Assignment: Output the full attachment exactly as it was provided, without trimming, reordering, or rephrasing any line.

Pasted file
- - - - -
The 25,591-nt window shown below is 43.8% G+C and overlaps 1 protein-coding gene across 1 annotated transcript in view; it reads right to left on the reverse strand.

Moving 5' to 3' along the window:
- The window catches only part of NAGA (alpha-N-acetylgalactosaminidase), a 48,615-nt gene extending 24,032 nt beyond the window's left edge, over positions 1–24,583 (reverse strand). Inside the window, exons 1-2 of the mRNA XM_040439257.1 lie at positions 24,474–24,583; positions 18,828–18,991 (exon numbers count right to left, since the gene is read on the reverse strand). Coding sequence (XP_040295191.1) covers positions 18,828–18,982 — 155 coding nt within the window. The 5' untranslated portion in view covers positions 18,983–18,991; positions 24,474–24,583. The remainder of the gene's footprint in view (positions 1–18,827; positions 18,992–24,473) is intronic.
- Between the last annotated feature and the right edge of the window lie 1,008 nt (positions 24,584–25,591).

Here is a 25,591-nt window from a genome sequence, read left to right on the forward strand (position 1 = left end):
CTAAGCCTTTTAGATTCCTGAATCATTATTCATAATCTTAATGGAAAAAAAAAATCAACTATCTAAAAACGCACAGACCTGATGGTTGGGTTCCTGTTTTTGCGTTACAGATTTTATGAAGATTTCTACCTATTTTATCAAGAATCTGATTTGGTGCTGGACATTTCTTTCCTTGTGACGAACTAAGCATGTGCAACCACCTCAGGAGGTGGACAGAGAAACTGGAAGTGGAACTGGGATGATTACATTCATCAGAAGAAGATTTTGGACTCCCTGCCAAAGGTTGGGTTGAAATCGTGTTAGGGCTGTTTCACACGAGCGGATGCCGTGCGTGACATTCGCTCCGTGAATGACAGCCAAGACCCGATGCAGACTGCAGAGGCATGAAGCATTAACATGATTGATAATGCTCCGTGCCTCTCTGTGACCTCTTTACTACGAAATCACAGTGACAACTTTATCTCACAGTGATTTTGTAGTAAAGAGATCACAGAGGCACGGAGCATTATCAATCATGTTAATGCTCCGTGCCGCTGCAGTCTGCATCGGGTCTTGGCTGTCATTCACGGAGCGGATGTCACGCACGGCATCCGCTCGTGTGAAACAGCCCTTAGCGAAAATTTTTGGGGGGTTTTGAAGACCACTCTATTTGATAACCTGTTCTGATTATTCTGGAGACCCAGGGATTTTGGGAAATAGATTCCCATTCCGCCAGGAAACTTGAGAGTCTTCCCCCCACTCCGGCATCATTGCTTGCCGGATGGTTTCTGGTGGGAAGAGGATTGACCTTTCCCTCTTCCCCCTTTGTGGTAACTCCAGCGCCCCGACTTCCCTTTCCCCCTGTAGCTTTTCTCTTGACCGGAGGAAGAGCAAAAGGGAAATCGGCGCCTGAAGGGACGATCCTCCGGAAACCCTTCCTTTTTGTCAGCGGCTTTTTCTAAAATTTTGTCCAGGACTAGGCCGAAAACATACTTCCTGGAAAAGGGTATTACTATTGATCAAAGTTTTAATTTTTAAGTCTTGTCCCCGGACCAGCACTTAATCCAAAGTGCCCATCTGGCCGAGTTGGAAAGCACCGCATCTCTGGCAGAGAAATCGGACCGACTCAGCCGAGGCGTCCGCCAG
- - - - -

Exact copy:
The 25,591-nt window shown below is 43.8% G+C and overlaps 1 protein-coding gene across 1 annotated transcript in view; it reads right to left on the reverse strand.

Moving 5' to 3' along the window:
- The window catches only part of NAGA (alpha-N-acetylgalactosaminidase), a 48,615-nt gene extending 24,032 nt beyond the window's left edge, over positions 1–24,583 (reverse strand). Inside the window, exons 1-2 of the mRNA XM_040439257.1 lie at positions 24,474–24,583; positions 18,828–18,991 (exon numbers count right to left, since the gene is read on the reverse strand). Coding sequence (XP_040295191.1) covers positions 18,828–18,982 — 155 coding nt within the window. The 5' untranslated portion in view covers positions 18,983–18,991; positions 24,474–24,583. The remainder of the gene's footprint in view (positions 1–18,827; positions 18,992–24,473) is intronic.
- Between the last annotated feature and the right edge of the window lie 1,008 nt (positions 24,584–25,591).

Here is a 25,591-nt window from a genome sequence, read left to right on the forward strand (position 1 = left end):
CTAAGCCTTTTAGATTCCTGAATCATTATTCATAATCTTAATGGAAAAAAAAAATCAACTATCTAAAAACGCACAGACCTGATGGTTGGGTTCCTGTTTTTGCGTTACAGATTTTATGAAGATTTCTACCTATTTTATCAAGAATCTGATTTGGTGCTGGACATTTCTTTCCTTGTGACGAACTAAGCATGTGCAACCACCTCAGGAGGTGGACAGAGAAACTGGAAGTGGAACTGGGATGATTACATTCATCAGAAGAAGATTTTGGACTCCCTGCCAAAGGTTGGGTTGAAATCGTGTTAGGGCTGTTTCACACGAGCGGATGCCGTGCGTGACATTCGCTCCGTGAATGACAGCCAAGACCCGATGCAGACTGCAGAGGCATGAAGCATTAACATGATTGATAATGCTCCGTGCCTCTCTGTGACCTCTTTACTACGAAATCACAGTGACAACTTTATCTCACAGTGATTTTGTAGTAAAGAGATCACAGAGGCACGGAGCATTATCAATCATGTTAATGCTCCGTGCCGCTGCAGTCTGCATCGGGTCTTGGCTGTCATTCACGGAGCGGATGTCACGCACGGCATCCGCTCGTGTGAAACAGCCCTTAGCGAAAATTTTTGGGGGGTTTTGAAGACCACTCTATTTGATAACCTGTTCTGATTATTCTGGAGACCCAGGGATTTTGGGAAATAGATTCCCATTCCGCCAGGAAACTTGAGAGTCTTCCCCCCACTCCGGCATCATTGCTTGCCGGATGGTTTCTGGTGGGAAGAGGATTGACCTTTCCCTCTTCCCCCTTTGTGGTAACTCCAGCGCCCCGACTTCCCTTTCCCCCTGTAGCTTTTCTCTTGACCGGAGGAAGAGCAAAAGGGAAATCGGCGCCTGAAGGGACGATCCTCCGGAAACCCTTCCTTTTTGTCAGCGGCTTTTTCTAAAATTTTGTCCAGGACTAGGCCGAAAACATACTTCCTGGAAAAGGGTATTACTATTGATCAAAGTTTTAATTTTTAAGTCTTGTCCCCGGACCAGCACTTAATCCAAAGTGCCCATCTGGCCGAGTTGGAAAGCACCGCATCTCTGGCAGAGAAATCGGACCGACTCAGCCGAGGCGTCCGCCAG